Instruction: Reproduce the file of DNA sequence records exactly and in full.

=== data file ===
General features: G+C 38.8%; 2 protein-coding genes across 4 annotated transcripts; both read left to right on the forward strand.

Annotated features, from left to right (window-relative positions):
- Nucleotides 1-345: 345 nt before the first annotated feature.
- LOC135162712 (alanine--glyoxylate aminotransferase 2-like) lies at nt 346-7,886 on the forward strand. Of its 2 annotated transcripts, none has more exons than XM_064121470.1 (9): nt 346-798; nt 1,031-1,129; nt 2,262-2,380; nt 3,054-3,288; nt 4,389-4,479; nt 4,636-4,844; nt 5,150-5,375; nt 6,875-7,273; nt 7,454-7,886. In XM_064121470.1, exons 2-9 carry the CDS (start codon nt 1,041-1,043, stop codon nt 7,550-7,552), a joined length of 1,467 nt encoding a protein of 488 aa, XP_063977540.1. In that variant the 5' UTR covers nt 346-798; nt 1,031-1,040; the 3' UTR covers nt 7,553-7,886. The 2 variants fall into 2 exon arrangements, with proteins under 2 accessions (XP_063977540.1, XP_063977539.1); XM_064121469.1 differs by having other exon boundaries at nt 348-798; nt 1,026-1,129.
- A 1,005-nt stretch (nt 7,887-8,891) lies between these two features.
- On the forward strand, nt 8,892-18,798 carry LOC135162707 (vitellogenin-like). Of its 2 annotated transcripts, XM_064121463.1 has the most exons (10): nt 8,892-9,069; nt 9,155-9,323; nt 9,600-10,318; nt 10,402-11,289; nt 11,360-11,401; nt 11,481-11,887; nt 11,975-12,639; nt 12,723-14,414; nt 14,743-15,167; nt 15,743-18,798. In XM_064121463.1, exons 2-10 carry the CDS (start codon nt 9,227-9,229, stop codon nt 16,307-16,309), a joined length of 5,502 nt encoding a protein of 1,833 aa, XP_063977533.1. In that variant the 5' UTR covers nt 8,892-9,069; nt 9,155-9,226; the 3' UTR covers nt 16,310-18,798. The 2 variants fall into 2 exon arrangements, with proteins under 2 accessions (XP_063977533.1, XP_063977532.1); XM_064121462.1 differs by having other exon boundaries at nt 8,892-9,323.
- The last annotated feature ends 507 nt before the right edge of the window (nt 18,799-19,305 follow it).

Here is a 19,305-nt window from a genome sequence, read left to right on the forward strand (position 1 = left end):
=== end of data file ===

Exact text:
General features: G+C 38.8%; 2 protein-coding genes across 4 annotated transcripts; both read left to right on the forward strand.

Annotated features, from left to right (window-relative positions):
- Nucleotides 1-345: 345 nt before the first annotated feature.
- LOC135162712 (alanine--glyoxylate aminotransferase 2-like) lies at nt 346-7,886 on the forward strand. Of its 2 annotated transcripts, none has more exons than XM_064121470.1 (9): nt 346-798; nt 1,031-1,129; nt 2,262-2,380; nt 3,054-3,288; nt 4,389-4,479; nt 4,636-4,844; nt 5,150-5,375; nt 6,875-7,273; nt 7,454-7,886. In XM_064121470.1, exons 2-9 carry the CDS (start codon nt 1,041-1,043, stop codon nt 7,550-7,552), a joined length of 1,467 nt encoding a protein of 488 aa, XP_063977540.1. In that variant the 5' UTR covers nt 346-798; nt 1,031-1,040; the 3' UTR covers nt 7,553-7,886. The 2 variants fall into 2 exon arrangements, with proteins under 2 accessions (XP_063977540.1, XP_063977539.1); XM_064121469.1 differs by having other exon boundaries at nt 348-798; nt 1,026-1,129.
- A 1,005-nt stretch (nt 7,887-8,891) lies between these two features.
- On the forward strand, nt 8,892-18,798 carry LOC135162707 (vitellogenin-like). Of its 2 annotated transcripts, XM_064121463.1 has the most exons (10): nt 8,892-9,069; nt 9,155-9,323; nt 9,600-10,318; nt 10,402-11,289; nt 11,360-11,401; nt 11,481-11,887; nt 11,975-12,639; nt 12,723-14,414; nt 14,743-15,167; nt 15,743-18,798. In XM_064121463.1, exons 2-10 carry the CDS (start codon nt 9,227-9,229, stop codon nt 16,307-16,309), a joined length of 5,502 nt encoding a protein of 1,833 aa, XP_063977533.1. In that variant the 5' UTR covers nt 8,892-9,069; nt 9,155-9,226; the 3' UTR covers nt 16,310-18,798. The 2 variants fall into 2 exon arrangements, with proteins under 2 accessions (XP_063977533.1, XP_063977532.1); XM_064121462.1 differs by having other exon boundaries at nt 8,892-9,323.
- The last annotated feature ends 507 nt before the right edge of the window (nt 18,799-19,305 follow it).

Here is a 19,305-nt window from a genome sequence, read left to right on the forward strand (position 1 = left end):